We grouped studies based on the ranging behaviour of cats investigated. We defined owned cats to include owned cats in both rural and urban areas that spend at least some time indoors and are also granted outdoor access. We defined un-owned cats to include all un-owned cats that spend all of their time outdoors. The un-owned cat group includes semi-feral cats that are sometimes considered pets (for example, farm/barn cats and strays that are fed by humans but not granted access to habitations), cats in subsidized (including TNR) colonies, and cats that are completely feral (that is, completely independent and rarely interacting with humans). We did not classify cats by landscape type or whether they receive food from humans because the amount of time cats spend outdoors is a major determinant of predation rates33,34 and because predation is independent of whether cats are fed by humans6,34,35.
Study inclusion criteria
Studies were only included if: (1) they clearly reported cat ranging behaviour (that is, a description of whether cats were owned or un-owned and whether they were outdoor cats or indoor-outdoor cats), and (2) the group of cats investigated fit exclusively into one of the two groups we defined above (that is, we excluded studies that lumped owned and un-owned cats in a single predation rate estimate). For some studies, we extracted a portion of data that met these criteria but excluded other data from cats with unknown ranging behaviour. We only included mainland and large island (New Zealand and United Kingdom) predation studies, because cat predation on small islands is often exceptionally high36,37 and focused on colony nesting seabirds38. We excluded studies from outside temperate regions and those with predation rate estimates based on fewer than 10 cats, <1 month of sampling, or on cats that were experimentally manipulated (for example, by fitting them with bells or behaviour altering bibs). We included studies that used cat owners’ records of prey returns, but we excluded those that asked owners to estimate past prey returns because such questionnaires may lead to bias in estimation of predation rates39. (For a list of all included and excluded studies, see Supplementary Table S1).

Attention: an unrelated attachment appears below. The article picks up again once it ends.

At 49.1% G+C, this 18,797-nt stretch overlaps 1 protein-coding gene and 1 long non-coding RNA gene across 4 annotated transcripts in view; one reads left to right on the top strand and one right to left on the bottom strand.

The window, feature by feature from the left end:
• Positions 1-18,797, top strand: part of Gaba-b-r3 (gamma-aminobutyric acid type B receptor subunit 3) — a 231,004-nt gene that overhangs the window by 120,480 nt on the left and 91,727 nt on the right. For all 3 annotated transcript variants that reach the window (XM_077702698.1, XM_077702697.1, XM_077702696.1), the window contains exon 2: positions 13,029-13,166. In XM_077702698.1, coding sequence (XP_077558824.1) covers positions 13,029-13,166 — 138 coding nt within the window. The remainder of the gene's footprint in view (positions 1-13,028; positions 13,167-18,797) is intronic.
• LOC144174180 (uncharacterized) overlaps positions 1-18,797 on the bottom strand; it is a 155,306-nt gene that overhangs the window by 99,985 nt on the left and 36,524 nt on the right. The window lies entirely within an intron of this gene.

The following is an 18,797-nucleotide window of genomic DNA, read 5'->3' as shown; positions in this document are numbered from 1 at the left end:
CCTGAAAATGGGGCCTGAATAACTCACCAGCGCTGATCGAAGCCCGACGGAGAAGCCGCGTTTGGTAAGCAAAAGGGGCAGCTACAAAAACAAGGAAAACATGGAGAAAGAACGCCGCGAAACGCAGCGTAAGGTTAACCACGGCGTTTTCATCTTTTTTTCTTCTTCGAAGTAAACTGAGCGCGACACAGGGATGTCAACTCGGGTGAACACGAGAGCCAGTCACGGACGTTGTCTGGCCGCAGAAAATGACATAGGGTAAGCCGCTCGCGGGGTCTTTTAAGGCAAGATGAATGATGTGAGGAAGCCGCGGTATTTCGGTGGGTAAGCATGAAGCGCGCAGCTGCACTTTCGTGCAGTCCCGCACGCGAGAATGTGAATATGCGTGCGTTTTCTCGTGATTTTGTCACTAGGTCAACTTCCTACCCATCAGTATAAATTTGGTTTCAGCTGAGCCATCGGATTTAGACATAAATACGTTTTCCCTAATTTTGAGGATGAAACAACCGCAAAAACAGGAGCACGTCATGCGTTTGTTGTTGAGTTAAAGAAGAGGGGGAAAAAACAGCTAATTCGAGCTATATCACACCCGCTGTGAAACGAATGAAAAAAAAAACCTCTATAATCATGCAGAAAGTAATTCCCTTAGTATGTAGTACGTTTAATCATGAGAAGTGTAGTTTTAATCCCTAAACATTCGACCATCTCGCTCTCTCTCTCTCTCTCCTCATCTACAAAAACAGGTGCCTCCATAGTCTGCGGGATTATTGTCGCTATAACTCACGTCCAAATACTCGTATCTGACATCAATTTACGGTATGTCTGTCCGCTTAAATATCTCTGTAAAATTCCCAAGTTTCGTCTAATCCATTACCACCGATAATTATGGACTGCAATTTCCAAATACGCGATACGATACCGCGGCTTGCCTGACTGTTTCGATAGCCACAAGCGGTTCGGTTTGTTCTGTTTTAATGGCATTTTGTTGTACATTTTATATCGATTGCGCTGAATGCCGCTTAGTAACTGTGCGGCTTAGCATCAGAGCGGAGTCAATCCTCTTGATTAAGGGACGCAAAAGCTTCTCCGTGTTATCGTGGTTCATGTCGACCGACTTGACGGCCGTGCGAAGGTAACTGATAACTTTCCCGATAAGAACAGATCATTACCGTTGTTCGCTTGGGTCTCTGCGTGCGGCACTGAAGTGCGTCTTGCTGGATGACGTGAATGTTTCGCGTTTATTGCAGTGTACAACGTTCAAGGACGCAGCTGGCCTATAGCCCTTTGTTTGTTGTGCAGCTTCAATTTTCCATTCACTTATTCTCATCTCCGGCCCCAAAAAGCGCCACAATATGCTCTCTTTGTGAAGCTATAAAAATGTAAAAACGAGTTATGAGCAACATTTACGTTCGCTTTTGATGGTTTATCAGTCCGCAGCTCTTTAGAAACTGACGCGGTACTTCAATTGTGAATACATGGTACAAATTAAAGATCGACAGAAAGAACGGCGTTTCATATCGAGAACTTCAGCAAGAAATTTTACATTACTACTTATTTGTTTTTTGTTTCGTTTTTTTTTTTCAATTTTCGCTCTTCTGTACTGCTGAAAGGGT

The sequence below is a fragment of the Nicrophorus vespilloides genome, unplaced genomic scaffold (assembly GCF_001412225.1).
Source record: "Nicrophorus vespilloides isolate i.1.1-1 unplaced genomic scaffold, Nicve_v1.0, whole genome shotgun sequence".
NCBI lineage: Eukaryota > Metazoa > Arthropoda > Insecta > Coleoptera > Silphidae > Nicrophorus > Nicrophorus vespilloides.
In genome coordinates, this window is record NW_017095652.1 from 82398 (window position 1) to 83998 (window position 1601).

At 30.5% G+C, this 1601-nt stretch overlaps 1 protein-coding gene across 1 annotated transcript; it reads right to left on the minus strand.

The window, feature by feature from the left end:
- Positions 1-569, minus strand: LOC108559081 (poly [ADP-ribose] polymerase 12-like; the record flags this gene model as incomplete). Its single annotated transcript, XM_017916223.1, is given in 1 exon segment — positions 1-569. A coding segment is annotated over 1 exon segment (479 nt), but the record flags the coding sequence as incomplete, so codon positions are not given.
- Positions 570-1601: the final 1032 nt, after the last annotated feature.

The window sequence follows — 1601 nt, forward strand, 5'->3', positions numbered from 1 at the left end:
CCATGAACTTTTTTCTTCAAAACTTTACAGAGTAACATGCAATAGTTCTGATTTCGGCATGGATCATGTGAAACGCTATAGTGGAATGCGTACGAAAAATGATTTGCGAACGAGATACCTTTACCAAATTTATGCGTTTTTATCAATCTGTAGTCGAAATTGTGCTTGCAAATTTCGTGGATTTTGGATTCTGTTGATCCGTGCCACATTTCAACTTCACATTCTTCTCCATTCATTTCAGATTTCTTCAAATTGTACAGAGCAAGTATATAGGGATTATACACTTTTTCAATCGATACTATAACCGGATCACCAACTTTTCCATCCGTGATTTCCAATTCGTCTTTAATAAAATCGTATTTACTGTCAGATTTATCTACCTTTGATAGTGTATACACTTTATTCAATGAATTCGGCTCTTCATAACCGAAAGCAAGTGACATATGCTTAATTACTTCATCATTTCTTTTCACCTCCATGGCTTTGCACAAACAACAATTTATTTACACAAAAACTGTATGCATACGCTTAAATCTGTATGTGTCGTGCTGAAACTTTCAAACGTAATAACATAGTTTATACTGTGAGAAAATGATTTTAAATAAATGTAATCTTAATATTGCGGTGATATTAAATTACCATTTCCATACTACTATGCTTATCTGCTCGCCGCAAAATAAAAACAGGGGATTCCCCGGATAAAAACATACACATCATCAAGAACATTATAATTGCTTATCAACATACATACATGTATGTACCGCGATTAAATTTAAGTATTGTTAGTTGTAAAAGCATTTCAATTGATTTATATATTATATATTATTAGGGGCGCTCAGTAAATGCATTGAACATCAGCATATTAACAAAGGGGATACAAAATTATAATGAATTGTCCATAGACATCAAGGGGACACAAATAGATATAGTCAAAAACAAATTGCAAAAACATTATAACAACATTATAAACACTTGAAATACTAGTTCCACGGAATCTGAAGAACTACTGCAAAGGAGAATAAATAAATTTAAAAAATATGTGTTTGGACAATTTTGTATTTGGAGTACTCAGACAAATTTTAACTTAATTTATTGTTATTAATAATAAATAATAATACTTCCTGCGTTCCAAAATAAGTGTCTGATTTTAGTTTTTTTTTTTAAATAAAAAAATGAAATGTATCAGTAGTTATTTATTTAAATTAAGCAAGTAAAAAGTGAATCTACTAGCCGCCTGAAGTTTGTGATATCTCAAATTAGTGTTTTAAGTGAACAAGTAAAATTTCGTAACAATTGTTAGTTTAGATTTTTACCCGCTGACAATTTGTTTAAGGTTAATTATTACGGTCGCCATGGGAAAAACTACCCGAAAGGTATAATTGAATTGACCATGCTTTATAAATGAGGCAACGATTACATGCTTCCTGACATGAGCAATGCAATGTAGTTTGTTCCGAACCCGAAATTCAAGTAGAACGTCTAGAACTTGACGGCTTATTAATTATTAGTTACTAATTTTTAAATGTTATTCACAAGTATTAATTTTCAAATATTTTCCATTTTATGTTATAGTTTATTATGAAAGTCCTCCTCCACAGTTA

Data extraction and standardization of predation rates
Most studies report an estimate of cat predation rate (that is, daily, monthly or annual prey killed per cat) or present data that allowed us to calculate this rate. When studies only reported predation rate estimates for all wildlife combined, we calculated separate predation rates by extracting taxa-specific prey counts from tables or figures and multiplying the total predation rate by the proportion of prey items in each taxon. If taxa-specific counts were not provided, we directly contacted authors to obtain this information. For studies that presented low, medium and high estimates or low and high estimates, we used the medium and average values, respectively. For studies that presented more than one predation estimate for cats with similar ranging behaviour (for example, owned cats in rural and urban areas), we calculated the average predation rate.
Nearly all studies of un-owned cats report numbers or frequencies of occurrence of different taxa in stomachs and/or scats. For studies reporting numbers of prey items, we estimated annual predation rates by assuming one stomach or scat sample represented a cat’s average daily prey intake (for example, an average of one prey item per stomach or scat=365 prey per cat per year). This assumption likely resulted in conservative estimates because cats generally digest prey within 12 h (ref.2828) and can produce two or more scats each day29. For studies reporting occurrence frequencies of prey items, we assumed this proportion represented a cat’s average daily prey intake (for example, a 10% bird occurrence rate=0.1 bird per stomach or scat=36.5 birds per cat per year). This assumption results in coarse predation rate estimates, but estimates from this approach are even more conservative than those from the first assumption because many stomachs and scats undoubtedly included more than one bird or mammal.